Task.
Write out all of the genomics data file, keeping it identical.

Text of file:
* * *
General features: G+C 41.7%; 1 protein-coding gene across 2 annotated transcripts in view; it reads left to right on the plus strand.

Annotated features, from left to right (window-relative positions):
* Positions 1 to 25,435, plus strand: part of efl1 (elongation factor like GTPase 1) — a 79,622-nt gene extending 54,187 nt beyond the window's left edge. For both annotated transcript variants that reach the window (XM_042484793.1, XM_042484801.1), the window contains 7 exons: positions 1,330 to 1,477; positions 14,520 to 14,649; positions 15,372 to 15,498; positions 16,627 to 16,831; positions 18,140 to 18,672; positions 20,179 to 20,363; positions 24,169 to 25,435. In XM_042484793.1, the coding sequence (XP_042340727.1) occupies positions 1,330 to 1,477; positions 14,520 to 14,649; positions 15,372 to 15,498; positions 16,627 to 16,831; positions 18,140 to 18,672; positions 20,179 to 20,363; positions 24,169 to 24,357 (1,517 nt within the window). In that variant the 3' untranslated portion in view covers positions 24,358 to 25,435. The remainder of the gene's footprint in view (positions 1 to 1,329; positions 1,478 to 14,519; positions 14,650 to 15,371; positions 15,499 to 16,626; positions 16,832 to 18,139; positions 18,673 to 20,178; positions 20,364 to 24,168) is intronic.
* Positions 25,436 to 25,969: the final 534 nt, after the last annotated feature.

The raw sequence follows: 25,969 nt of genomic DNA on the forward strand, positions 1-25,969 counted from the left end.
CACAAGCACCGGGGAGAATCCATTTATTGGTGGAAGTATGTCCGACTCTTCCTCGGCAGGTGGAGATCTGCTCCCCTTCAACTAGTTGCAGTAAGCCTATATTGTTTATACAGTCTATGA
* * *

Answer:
General features: G+C 41.7%; 1 protein-coding gene across 2 annotated transcripts in view; it reads left to right on the plus strand.

Annotated features, from left to right (window-relative positions):
* Positions 1 to 25,435, plus strand: part of efl1 (elongation factor like GTPase 1) — a 79,622-nt gene extending 54,187 nt beyond the window's left edge. For both annotated transcript variants that reach the window (XM_042484793.1, XM_042484801.1), the window contains 7 exons: positions 1,330 to 1,477; positions 14,520 to 14,649; positions 15,372 to 15,498; positions 16,627 to 16,831; positions 18,140 to 18,672; positions 20,179 to 20,363; positions 24,169 to 25,435. In XM_042484793.1, the coding sequence (XP_042340727.1) occupies positions 1,330 to 1,477; positions 14,520 to 14,649; positions 15,372 to 15,498; positions 16,627 to 16,831; positions 18,140 to 18,672; positions 20,179 to 20,363; positions 24,169 to 24,357 (1,517 nt within the window). In that variant the 3' untranslated portion in view covers positions 24,358 to 25,435. The remainder of the gene's footprint in view (positions 1 to 1,329; positions 1,478 to 14,519; positions 14,650 to 15,371; positions 15,499 to 16,626; positions 16,832 to 18,139; positions 18,673 to 20,178; positions 20,364 to 24,168) is intronic.
* Positions 25,436 to 25,969: the final 534 nt, after the last annotated feature.

The raw sequence follows: 25,969 nt of genomic DNA on the forward strand, positions 1-25,969 counted from the left end.
CACAAGCACCGGGGAGAATCCATTTATTGGTGGAAGTATGTCCGACTCTTCCTCGGCAGGTGGAGATCTGCTCCCCTTCAACTAGTTGCAGTAAGCCTATATTGTTTATACAGTCTATGA